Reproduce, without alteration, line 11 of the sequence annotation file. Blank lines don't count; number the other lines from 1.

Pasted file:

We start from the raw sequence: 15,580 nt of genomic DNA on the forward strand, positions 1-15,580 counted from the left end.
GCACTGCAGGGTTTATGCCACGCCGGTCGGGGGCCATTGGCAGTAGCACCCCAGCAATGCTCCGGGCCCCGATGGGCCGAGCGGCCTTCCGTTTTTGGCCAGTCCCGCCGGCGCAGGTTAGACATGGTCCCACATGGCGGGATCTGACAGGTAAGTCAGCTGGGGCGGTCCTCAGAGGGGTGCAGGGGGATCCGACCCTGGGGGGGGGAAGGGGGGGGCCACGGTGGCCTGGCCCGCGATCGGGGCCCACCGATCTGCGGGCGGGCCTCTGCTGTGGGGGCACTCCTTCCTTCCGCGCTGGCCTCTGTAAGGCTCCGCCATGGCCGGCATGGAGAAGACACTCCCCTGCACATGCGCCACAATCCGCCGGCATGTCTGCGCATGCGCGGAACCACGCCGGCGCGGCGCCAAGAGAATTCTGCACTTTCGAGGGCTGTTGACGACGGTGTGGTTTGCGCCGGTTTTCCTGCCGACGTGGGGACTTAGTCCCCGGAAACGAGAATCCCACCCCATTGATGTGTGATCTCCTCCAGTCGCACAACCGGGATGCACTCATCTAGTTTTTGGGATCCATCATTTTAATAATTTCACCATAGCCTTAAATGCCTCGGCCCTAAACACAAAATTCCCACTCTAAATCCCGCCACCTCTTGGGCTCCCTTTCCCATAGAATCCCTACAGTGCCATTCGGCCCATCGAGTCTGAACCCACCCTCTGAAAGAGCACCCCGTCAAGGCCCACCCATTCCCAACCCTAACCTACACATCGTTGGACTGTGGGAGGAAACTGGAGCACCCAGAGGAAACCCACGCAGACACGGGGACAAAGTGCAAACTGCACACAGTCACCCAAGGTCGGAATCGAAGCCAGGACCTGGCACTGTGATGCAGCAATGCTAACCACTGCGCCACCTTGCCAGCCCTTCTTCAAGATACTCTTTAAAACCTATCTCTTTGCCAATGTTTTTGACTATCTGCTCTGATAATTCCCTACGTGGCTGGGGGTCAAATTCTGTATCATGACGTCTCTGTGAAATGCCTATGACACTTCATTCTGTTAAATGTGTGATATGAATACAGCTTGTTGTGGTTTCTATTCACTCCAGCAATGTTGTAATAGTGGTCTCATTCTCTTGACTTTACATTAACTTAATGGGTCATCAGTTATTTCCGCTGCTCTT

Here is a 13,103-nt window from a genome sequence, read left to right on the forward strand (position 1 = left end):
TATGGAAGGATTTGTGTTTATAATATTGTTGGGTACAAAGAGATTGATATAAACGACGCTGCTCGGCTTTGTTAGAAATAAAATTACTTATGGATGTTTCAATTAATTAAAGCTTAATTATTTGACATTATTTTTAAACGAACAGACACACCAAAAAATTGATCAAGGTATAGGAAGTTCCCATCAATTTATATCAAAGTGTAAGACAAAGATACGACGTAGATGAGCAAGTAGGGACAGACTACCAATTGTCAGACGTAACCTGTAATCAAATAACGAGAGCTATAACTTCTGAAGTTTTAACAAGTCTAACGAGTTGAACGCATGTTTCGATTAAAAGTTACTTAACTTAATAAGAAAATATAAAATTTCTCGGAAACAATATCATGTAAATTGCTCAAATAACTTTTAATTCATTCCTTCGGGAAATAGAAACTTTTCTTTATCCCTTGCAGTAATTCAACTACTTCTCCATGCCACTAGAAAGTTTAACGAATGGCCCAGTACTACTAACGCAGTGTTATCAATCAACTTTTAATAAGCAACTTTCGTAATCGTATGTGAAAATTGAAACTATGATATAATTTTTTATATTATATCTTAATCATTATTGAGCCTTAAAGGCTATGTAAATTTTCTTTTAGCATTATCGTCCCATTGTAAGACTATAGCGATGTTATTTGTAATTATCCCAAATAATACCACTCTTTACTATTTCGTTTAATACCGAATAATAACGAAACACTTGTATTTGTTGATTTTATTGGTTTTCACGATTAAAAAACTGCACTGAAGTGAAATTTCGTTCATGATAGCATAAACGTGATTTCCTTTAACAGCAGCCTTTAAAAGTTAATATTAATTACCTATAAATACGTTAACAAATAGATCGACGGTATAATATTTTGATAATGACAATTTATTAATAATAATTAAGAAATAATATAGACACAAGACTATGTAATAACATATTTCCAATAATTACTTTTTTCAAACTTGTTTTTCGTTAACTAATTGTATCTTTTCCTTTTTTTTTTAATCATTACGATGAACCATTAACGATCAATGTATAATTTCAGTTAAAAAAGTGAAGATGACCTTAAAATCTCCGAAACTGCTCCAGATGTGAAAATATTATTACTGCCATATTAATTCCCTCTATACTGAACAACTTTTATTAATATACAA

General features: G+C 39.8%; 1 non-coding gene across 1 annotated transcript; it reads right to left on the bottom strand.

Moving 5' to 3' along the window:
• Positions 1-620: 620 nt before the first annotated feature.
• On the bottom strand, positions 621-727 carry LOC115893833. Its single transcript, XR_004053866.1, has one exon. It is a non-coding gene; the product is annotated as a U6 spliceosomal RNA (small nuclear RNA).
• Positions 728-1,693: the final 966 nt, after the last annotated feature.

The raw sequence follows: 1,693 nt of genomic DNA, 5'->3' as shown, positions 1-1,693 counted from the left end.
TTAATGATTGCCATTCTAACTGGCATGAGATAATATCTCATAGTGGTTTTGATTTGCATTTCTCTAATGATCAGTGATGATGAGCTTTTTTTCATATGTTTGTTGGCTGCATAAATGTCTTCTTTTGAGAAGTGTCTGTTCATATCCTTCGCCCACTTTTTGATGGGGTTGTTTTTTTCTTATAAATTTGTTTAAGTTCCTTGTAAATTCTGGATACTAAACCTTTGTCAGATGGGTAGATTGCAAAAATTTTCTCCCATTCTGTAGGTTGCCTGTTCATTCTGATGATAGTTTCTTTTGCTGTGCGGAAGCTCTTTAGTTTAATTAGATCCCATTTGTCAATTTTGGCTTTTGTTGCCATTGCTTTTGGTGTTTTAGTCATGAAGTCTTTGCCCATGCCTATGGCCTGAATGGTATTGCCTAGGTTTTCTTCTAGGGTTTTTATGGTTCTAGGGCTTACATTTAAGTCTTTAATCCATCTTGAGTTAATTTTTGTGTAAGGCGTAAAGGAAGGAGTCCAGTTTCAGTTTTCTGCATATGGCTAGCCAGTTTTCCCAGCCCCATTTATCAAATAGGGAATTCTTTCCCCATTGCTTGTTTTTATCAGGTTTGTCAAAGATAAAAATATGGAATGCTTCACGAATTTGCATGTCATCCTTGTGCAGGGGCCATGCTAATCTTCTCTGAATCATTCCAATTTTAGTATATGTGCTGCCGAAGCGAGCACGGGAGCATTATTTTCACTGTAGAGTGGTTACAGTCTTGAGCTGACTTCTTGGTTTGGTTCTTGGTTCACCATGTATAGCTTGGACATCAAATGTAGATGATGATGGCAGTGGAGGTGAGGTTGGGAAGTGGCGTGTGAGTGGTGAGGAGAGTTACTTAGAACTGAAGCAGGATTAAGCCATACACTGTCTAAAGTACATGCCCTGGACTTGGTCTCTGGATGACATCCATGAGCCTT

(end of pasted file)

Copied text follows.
TTAATGATTGCCATTCTAACTGGCATGAGATAATATCTCATAGTGGTTTTGATTTGCATTTCTCTAATGATCAGTGATGATGAGCTTTTTTTCATATGTTTGTTGGCTGCATAAATGTCTTCTTTTGAGAAGTGTCTGTTCATATCCTTCGCCCACTTTTTGATGGGGTTGTTTTTTTCTTATAAATTTGTTTAAGTTCCTTGTAAATTCTGGATACTAAACCTTTGTCAGATGGGTAGATTGCAAAAATTTTCTCCCATTCTGTAGGTTGCCTGTTCATTCTGATGATAGTTTCTTTTGCTGTGCGGAAGCTCTTTAGTTTAATTAGATCCCATTTGTCAATTTTGGCTTTTGTTGCCATTGCTTTTGGTGTTTTAGTCATGAAGTCTTTGCCCATGCCTATGGCCTGAATGGTATTGCCTAGGTTTTCTTCTAGGGTTTTTATGGTTCTAGGGCTTACATTTAAGTCTTTAATCCATCTTGAGTTAATTTTTGTGTAAGGCGTAAAGGAAGGAGTCCAGTTTCAGTTTTCTGCATATGGCTAGCCAGTTTTCCCAGCCCCATTTATCAAATAGGGAATTCTTTCCCCATTGCTTGTTTTTATCAGGTTTGTCAAAGATAAAAATATGGAATGCTTCACGAATTTGCATGTCATCCTTGTGCAGGGGCCATGCTAATCTTCTCTGAATCATTCCAATTTTAGTATATGTGCTGCCGAAGCGAGCACGGGAGCATTATTTTCACTGTAGAGTGGTTACAGTCTTGAGCTGACTTCTTGGTTTGGTTCTTGGTTCACCATGTATAGCTTGGACATCAAATGTAGATGATGATGGCAGTGGAGGTGAGGTTGGGAAGTGGCGTGTGAGTGGTGAGGAGAGTTACTTAGAACTGAAGCAGGATTAAGCCATACACTGTCTAAAGTACATGCCCTGGACTTGGTCTCTGGATGACATCCATGAGCCTT